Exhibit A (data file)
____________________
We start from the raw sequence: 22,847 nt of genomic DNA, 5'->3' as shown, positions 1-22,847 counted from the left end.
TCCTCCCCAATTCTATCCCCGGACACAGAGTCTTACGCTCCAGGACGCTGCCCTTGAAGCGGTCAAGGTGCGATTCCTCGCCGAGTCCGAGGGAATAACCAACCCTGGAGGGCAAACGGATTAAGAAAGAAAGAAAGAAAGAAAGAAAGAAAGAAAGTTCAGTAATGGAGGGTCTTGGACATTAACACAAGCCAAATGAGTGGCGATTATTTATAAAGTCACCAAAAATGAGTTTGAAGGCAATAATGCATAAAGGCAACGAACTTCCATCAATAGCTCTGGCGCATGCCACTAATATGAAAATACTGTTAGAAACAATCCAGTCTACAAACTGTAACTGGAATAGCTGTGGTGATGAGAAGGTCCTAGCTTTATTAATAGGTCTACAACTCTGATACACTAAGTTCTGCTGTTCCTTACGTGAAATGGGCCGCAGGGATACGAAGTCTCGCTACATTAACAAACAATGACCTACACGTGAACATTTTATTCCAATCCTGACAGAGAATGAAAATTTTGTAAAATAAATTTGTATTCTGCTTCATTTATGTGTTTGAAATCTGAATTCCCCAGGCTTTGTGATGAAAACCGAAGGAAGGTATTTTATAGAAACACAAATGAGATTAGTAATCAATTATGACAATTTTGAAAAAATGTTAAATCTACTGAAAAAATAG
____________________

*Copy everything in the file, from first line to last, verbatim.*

We start from the raw sequence: 22,847 nt of genomic DNA, 5'->3' as shown, positions 1-22,847 counted from the left end.
TCCTCCCCAATTCTATCCCCGGACACAGAGTCTTACGCTCCAGGACGCTGCCCTTGAAGCGGTCAAGGTGCGATTCCTCGCCGAGTCCGAGGGAATAACCAACCCTGGAGGGCAAACGGATTAAGAAAGAAAGAAAGAAAGAAAGAAAGAAAGAAAGTTCAGTAATGGAGGGTCTTGGACATTAACACAAGCCAAATGAGTGGCGATTATTTATAAAGTCACCAAAAATGAGTTTGAAGGCAATAATGCATAAAGGCAACGAACTTCCATCAATAGCTCTGGCGCATGCCACTAATATGAAAATACTGTTAGAAACAATCCAGTCTACAAACTGTAACTGGAATAGCTGTGGTGATGAGAAGGTCCTAGCTTTATTAATAGGTCTACAACTCTGATACACTAAGTTCTGCTGTTCCTTACGTGAAATGGGCCGCAGGGATACGAAGTCTCGCTACATTAACAAACAATGACCTACACGTGAACATTTTATTCCAATCCTGACAGAGAATGAAAATTTTGTAAAATAAATTTGTATTCTGCTTCATTTATGTGTTTGAAATCTGAATTCCCCAGGCTTTGTGATGAAAACCGAAGGAAGGTATTTTATAGAAACACAAATGAGATTAGTAATCAATTATGACAATTTTGAAAAAATGTTAAATCTACTGAAAAAATAG